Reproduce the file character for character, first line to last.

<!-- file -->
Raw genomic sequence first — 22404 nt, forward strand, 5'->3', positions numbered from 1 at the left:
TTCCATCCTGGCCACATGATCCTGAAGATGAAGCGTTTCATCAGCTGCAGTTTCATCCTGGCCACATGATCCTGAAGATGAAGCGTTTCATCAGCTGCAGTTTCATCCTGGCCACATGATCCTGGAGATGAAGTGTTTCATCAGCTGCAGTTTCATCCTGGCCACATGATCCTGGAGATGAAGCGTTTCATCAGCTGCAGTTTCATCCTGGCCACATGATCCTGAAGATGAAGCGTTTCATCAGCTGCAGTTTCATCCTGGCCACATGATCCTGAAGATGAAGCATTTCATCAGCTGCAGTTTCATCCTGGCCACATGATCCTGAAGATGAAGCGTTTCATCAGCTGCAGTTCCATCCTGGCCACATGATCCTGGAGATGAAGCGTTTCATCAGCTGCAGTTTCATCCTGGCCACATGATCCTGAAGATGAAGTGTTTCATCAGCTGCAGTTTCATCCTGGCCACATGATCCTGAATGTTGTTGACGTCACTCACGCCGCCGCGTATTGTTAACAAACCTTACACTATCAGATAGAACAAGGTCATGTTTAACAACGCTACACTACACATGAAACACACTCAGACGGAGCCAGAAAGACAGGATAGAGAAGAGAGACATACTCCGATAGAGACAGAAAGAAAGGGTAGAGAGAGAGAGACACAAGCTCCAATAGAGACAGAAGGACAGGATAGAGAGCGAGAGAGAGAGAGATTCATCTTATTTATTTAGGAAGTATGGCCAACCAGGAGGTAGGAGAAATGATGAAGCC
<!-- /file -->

Raw genomic sequence first — 22404 nt, forward strand, 5'->3', positions numbered from 1 at the left:
TTCCATCCTGGCCACATGATCCTGAAGATGAAGCGTTTCATCAGCTGCAGTTTCATCCTGGCCACATGATCCTGAAGATGAAGCGTTTCATCAGCTGCAGTTTCATCCTGGCCACATGATCCTGGAGATGAAGTGTTTCATCAGCTGCAGTTTCATCCTGGCCACATGATCCTGGAGATGAAGCGTTTCATCAGCTGCAGTTTCATCCTGGCCACATGATCCTGAAGATGAAGCGTTTCATCAGCTGCAGTTTCATCCTGGCCACATGATCCTGAAGATGAAGCATTTCATCAGCTGCAGTTTCATCCTGGCCACATGATCCTGAAGATGAAGCGTTTCATCAGCTGCAGTTCCATCCTGGCCACATGATCCTGGAGATGAAGCGTTTCATCAGCTGCAGTTTCATCCTGGCCACATGATCCTGAAGATGAAGTGTTTCATCAGCTGCAGTTTCATCCTGGCCACATGATCCTGAATGTTGTTGACGTCACTCACGCCGCCGCGTATTGTTAACAAACCTTACACTATCAGATAGAACAAGGTCATGTTTAACAACGCTACACTACACATGAAACACACTCAGACGGAGCCAGAAAGACAGGATAGAGAAGAGAGACATACTCCGATAGAGACAGAAAGAAAGGGTAGAGAGAGAGAGACACAAGCTCCAATAGAGACAGAAGGACAGGATAGAGAGCGAGAGAGAGAGAGATTCATCTTATTTATTTAGGAAGTATGGCCAACCAGGAGGTAGGAGAAATGATGAAGCC